toggle menu
menu
vocabulary
1000+ books
Go to Book

exile
used in Middlemarch

4 uses
(click/touch triangles for details)
Definition
to force someone to live outside of their homeland; or living in such a condition

or more rarely:  voluntary absence from a place someone would rather be
  • But Brother Jonah, Sister Martha, and all the needy exiles, held a different point of view.
    Book 3 — Waiting for Death (82% in)
  • He continually deferred the final steps; in the midst of his fears, like many a man who is in danger of shipwreck or of being dashed from his carriage by runaway horses, he had a clinging impression that something would happen to hinder the worst, and that to spoil his life by a late transplantation might be over-hasty—especially since it was difficult to account satisfactorily to his wife for the project of their indefinite exile from the only place where she would like to live.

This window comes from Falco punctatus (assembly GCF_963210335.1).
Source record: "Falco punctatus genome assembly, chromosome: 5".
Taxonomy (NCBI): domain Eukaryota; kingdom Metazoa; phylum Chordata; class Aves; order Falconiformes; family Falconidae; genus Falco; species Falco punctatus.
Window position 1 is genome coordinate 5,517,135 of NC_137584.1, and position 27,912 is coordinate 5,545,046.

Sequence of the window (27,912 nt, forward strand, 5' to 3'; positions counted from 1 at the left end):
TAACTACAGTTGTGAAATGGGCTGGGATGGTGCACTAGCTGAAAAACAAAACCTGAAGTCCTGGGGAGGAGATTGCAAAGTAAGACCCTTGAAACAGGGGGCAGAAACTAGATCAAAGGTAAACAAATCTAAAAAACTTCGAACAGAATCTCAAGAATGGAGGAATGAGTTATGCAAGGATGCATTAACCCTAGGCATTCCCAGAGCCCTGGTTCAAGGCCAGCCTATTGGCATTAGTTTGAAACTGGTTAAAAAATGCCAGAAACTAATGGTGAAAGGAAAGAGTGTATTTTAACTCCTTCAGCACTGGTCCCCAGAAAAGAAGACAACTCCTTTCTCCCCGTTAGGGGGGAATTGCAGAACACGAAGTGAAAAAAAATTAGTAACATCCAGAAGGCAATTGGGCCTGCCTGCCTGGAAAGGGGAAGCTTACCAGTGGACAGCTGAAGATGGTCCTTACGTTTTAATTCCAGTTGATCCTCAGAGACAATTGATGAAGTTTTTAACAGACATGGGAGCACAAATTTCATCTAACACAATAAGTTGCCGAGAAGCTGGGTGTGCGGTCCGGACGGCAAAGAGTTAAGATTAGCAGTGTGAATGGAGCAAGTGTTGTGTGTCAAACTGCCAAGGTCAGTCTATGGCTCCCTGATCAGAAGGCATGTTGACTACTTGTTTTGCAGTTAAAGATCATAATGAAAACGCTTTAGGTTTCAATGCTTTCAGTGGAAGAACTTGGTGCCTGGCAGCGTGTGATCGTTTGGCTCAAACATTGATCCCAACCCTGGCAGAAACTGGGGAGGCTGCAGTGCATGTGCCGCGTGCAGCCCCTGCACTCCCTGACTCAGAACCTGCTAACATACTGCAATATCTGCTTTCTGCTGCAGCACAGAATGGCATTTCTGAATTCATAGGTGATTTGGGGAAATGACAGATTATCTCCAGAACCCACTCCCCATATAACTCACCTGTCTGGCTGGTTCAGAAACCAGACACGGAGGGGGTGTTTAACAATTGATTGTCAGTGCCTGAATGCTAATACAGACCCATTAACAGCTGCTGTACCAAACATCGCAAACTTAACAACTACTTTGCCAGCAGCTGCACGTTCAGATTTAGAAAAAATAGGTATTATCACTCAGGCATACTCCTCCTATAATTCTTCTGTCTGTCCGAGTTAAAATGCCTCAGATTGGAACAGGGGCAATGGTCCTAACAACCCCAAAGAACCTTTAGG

Book 7 — Two Temptations (55% in)
  • Exiles notoriously feed much on hopes, and are unlikely to stay in banishment unless they are obliged.
    Book 8 — Sunset and Sunrise (70% in)
  • When Will Ladislaw exiled himself from Middlemarch he had placed no stronger obstacle to his return than his own resolve, which was by no means an iron barrier, but simply a state of mind liable to melt into a minuet with other states of mind, and to find itself bowing, smiling, and giving place with polite facility.
    Book 8 — Sunset and Sunrise (70% in)

There are no more uses of "exile" in Middlemarch.

Typical Usage  (best examples)
Dictionary / pronunciation — Google®Dictionary list — Onelook.com®Wikipedia Article